Home > News > #MeToo

By Dean Swanson ‘20

Staff Writer

 

As of recently, the #MeToo sexual harassment awareness social media movement has created a huge stir in pop culture generating numerous hits on social media like Facebook, Twitter, Instagram and Youtube. #MeToo has been mentioned over 6 million times on Facebook, over 1.7 million times on Twitter. #MeToo has been seen in more than 85 countries and has had mentions from anyone ranging from common social media accounts to Hollywood celebrities.

The most notable celebrity in this social media craze has been Alyssa Milano who revived the hashtag with the goal of spreading awareness around the issue of sexual assault and to connect and empower survivors of sexual trauma. After Milano’s initial tweet on October 15, which kickstarted the viral movement, she was retweeted over 17,000 times in 24 hours. As of November 5 when this article was written, Milano’s tweet has been retweeted over 25,000 times and generated over 53,000 favorites.

For those unaware of the origin of the movement, it’s relevance goes back much further than the Alyssa Milano revival. Earlier in the year there were multiple social media movements that aimed to spread awareness and start conversations about gender equality and sexual harassment. Although there were dozens of these movements active on social media, the most popular ones were three movements called #YesAllWomen, #EverydaySexism and the most popular to this day #MeToo. The other two movements were generated from events happening during New Year’s celebrations in India.

The movement was created back in the year 2007 by Tarana Burke, a black female activist, with the intention to let young black women know that they are not alone. By creating a community around victims of rape culture, activists like Milano, Burke, and high-profile celebrities like Jennifer Lawrence, America Ferrera, Lady Gaga, Evan Rachel Wood, Gabrielle Union, Monica Lewinsky, Reese Witherspoon and more have posted tweets with #MeToo to create union among survivors of sexual abuse.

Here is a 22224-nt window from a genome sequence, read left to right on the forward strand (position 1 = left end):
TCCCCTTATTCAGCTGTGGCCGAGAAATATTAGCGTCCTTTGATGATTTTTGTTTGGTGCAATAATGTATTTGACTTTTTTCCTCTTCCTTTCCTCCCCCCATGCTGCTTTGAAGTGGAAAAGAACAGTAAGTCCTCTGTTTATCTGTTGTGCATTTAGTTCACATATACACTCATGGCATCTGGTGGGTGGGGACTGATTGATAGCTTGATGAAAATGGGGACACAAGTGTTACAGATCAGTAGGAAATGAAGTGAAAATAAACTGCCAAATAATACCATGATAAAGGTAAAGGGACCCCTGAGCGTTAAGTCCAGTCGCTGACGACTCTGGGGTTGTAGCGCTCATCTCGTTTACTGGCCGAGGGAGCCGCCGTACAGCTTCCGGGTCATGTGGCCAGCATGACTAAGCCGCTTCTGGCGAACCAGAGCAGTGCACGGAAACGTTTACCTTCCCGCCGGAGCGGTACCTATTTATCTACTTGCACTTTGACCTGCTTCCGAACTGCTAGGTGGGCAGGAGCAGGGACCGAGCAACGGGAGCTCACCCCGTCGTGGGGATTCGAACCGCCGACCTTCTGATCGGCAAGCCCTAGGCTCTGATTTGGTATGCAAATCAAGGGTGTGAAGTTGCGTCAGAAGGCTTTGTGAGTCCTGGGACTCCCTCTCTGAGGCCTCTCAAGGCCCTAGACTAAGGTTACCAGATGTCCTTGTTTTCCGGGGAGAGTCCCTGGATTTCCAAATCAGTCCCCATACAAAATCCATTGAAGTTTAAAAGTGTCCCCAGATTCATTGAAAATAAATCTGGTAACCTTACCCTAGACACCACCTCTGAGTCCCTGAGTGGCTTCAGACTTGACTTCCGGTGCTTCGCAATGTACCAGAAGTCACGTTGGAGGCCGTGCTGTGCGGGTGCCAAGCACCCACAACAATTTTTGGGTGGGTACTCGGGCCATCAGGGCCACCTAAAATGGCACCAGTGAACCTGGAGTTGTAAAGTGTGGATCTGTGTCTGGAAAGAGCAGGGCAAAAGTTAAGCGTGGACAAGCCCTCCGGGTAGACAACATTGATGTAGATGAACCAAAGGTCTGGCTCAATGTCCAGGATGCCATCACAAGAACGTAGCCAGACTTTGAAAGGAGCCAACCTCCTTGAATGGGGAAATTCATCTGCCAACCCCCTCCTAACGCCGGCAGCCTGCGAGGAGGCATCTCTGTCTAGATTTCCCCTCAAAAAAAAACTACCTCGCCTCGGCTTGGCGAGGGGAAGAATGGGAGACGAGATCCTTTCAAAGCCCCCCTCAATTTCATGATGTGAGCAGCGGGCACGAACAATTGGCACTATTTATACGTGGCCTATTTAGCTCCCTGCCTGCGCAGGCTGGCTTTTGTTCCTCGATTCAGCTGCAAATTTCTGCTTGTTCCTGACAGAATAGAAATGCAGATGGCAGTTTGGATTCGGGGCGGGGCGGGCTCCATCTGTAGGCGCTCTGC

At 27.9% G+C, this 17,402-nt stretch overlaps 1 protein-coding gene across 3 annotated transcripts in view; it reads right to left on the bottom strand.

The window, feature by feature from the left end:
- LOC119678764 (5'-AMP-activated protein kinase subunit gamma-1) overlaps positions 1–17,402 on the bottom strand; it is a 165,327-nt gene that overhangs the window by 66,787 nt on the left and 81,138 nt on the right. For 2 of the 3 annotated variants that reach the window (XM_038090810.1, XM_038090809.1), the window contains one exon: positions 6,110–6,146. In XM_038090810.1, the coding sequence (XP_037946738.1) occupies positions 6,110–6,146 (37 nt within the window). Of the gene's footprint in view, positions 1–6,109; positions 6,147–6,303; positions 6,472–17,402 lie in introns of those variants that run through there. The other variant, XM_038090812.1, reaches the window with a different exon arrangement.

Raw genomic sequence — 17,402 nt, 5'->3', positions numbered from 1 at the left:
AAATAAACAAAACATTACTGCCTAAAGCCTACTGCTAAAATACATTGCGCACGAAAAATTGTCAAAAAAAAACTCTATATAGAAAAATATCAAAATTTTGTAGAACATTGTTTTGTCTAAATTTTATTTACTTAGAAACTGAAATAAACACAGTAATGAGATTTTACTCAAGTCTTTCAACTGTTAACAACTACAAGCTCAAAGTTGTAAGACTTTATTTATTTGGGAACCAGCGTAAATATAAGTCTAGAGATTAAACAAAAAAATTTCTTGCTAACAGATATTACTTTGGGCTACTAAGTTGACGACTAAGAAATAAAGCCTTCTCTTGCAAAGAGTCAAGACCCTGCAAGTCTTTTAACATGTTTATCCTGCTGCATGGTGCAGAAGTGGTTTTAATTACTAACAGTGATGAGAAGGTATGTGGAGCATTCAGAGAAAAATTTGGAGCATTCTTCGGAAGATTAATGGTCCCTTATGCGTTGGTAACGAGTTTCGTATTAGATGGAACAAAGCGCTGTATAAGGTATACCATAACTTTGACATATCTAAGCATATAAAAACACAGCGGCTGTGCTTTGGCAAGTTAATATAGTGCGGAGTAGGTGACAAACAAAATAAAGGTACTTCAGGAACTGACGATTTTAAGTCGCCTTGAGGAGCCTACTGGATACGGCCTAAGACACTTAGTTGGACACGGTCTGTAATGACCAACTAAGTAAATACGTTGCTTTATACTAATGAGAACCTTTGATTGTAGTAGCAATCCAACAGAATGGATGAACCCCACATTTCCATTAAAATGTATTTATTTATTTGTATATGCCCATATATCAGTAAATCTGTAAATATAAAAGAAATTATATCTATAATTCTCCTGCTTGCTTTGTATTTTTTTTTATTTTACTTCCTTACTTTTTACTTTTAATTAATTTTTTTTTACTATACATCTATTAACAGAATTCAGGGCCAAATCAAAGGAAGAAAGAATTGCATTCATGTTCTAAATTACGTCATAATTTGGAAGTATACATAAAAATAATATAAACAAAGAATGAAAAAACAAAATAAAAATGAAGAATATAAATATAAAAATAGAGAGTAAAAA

As mentioned earlier in the article, #MeToo was revived by celebrity Alyssa Milano after the uproar of the sexual assault scandal from Hollywood film executive, Harvey Weinstein was accused of sexually assaulting at least 60 women going back as far as the 80s with women as young as one third of his age. Weinstein is a Hollywood mogul Weinstein also has five children. Reports from Hollywood and around the interview indicated that incidents of Weinstein sexually harassing his female employees dates back to over 20 years ago. Another report from the NY Times said that Weinstein had been paying off his victims to keep quiet about their assaults in order to keep his career afloat. Weinstein is currently in the middle of settling $5 million worth of lawsuit charges against him and is being investigated by the LAPD and the NYPD for rape charges. Victims who have come forward about Harvey Weinstein include; Gweneth Paltrow, Angelina Jolie, Paz de la Huerta, Cara Delevigne and Ashley Judd. The list goes on.

Unfortunately, the rape culture isn’t going to be abolished overnight. However, there are effective methods and movements that aim to create a bigger dent in the culture which objectifies, harasses, and violates people all over the country. There are movements like #MeToo which is a quick method of identifying as a victim of sexual harassment to create a community around the victims of sexual harassment. RAINN, The Rape, Abuse and Incest National Network. Merrimack College also has the Green Dot which is a preemptive strike against sexual assault by establishing the slogan “If you see something, say something”